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What Are the Final Stages of Dementia Before Death?

October 20, 2023

The last stages of life for a dementia patient are challenging for everyone involved, even with the help of resources made for dementia, such as memory care facilities. Understanding the progressive stages of dementia, as well as the signs that someone’s life is coming to an end, are difficult but important steps to effectively proceeding through this tough time.

How Does Dementia Cause Death?

While dementia is not directly a cause of death, it leads to a general decline in individuals’ health and functioning, including mental and physical impairment and an increased risk of complications that can ultimately lead to someone’s passing. Advancing in stages, dementia starts with light cognitive impairment and progresses to the point where individuals can become bedridden, incapable of most decision-making, and more prone to infections due to an impaired immune system. 

What Are the Signs That Vascular Dementia Is Getting Worse?

Vascular dementia, which is the second most common form of dementia (after Alzheimer’s), causes cognitive decline due to impaired blood flow to an individual’s brain. Here are some indications that vascular dementia is getting worse for someone:

  • Increased cognitive decline. A notable decline in memory and thinking capabilities is a sign that dementia is progressing in an individual. 
  • Increased confusion and difficulty with communication. Relatedly, more disorientation, confusion, and difficulty using language to communicate with friends and family are signs of worsening symptoms. 
  • Increased need for assistance with ADLs. As vascular dementia progresses, patients will begin to rely more on family members and caregivers for support, especially with their activities of daily living (ADLs) and other everyday tasks.

What Stage Is End-Stage Dementia?

There are generally thought to be seven stages of dementia, ranging from no cognitive decline to early stage to mid- and late-stage and culminating in end-stage. Regardless of the type of dementia, the “end-stage” refers to when an individual’s dementia has progressed to its most advanced state and their life is approaching its end. End-stage dementia is usually characterized by a profound decline in cognitive functioning, severe functional impairment, often including limited mobility, and a surge in behavioral and psychological symptoms.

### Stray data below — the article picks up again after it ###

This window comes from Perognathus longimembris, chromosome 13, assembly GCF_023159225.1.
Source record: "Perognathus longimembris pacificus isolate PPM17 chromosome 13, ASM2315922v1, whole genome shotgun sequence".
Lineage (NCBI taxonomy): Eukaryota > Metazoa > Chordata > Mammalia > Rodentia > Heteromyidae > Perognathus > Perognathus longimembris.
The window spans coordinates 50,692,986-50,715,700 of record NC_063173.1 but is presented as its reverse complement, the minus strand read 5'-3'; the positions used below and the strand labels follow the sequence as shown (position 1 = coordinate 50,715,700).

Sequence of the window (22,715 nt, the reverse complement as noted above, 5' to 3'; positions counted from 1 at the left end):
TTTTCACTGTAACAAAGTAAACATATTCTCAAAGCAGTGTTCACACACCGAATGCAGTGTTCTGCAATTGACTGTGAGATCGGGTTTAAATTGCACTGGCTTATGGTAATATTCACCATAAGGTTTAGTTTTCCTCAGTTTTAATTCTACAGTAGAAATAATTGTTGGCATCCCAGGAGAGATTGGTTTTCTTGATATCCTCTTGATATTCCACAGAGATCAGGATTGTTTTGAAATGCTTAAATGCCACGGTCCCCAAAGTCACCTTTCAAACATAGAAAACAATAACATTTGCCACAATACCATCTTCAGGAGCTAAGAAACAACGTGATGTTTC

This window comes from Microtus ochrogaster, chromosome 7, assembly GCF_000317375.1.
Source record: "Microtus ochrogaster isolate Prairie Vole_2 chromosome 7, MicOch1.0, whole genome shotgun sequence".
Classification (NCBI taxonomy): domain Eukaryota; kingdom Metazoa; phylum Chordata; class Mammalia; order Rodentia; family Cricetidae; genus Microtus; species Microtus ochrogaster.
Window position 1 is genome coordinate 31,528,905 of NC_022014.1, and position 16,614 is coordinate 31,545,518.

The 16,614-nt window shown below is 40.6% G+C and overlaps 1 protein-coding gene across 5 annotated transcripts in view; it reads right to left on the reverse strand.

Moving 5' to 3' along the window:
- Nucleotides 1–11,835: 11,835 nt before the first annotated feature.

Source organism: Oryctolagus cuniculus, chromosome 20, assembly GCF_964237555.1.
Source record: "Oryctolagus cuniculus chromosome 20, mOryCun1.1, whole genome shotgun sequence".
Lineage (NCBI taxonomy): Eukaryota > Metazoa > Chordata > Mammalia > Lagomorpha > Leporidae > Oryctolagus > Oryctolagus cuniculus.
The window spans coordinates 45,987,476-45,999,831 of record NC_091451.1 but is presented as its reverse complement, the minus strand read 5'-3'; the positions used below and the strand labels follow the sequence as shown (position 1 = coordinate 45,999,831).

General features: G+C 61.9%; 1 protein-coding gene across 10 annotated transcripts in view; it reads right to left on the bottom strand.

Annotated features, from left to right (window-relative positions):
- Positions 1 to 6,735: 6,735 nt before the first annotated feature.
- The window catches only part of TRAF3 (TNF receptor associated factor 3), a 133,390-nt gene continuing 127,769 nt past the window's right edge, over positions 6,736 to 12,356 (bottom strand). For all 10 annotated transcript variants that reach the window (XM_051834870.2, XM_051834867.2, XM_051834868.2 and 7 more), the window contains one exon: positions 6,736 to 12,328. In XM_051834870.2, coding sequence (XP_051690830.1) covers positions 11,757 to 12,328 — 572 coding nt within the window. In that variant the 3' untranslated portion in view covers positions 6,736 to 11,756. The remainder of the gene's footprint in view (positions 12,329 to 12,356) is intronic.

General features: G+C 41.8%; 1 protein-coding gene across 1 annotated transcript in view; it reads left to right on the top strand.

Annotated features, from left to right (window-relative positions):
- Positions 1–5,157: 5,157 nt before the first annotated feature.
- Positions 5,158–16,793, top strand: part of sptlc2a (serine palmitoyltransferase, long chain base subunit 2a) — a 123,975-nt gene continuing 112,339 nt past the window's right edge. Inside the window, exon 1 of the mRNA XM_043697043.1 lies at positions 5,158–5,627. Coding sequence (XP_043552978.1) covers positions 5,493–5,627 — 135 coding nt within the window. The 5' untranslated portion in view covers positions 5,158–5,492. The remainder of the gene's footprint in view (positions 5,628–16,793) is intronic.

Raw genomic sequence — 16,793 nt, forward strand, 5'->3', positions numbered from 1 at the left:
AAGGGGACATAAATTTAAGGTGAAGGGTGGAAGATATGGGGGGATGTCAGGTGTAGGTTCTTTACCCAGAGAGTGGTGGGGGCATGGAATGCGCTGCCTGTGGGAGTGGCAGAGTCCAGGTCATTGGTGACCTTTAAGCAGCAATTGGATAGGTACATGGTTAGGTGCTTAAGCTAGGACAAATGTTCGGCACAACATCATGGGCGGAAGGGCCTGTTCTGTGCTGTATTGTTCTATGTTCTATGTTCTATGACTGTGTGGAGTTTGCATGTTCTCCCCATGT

What Are the Last Signs of Dementia Before Death? 

The symptoms of dementia that indicate a closeness to death will vary from individual to individual as the condition affects everyone differently. That being said, here are some common indicators often observed in the later stages of dementia:

  • Extreme cognitive decline. Individuals will experience increased memory loss and cognitive decline, such as being incapable of recognizing even their close family members.
  • Increased communication difficulties. Patients may struggle more to speak and communicate effectively. 
  • Immobility and incontinence. Loss of bladder control and ambulatory ability are also common in the later stages of dementia.
  • Difficulty swallowing and weight loss. Many dementia patients begin to struggle with swallowing. This, paired with a reduced appetite and general difficulty eating, may lead to significant weight loss for late-stage dementia patients.
  • Non-responsiveness. Individuals can sometimes lose the ability to convey their emotions and may generally appear unresponsive.

 At What Stage of Dementia Is Palliative Care Appropriate?

Palliative care is a form of medical care designed for people experiencing serious illnesses such as cancer or dementia and can be provided alongside other kinds of care. It is meant to enhance a person’s care by focusing on enhancing their quality of life. Palliative care can be appropriate in multiple stages of dementia, from early stages (helping individuals and family members better understand diagnosis and treatment options) to late stages (providing compassionate pain management and care toward the end stages of life).

How Story Cottage Can Help

Whatever stage of dementia your loved one is experiencing, tailored memory care services can be extremely beneficial for their well-being and care. Schedule a visit at our two beautiful locations in Indianapolis and Carmel and learn how our services are unique today by scheduling a complimentary consultation online or at 317-449-5696.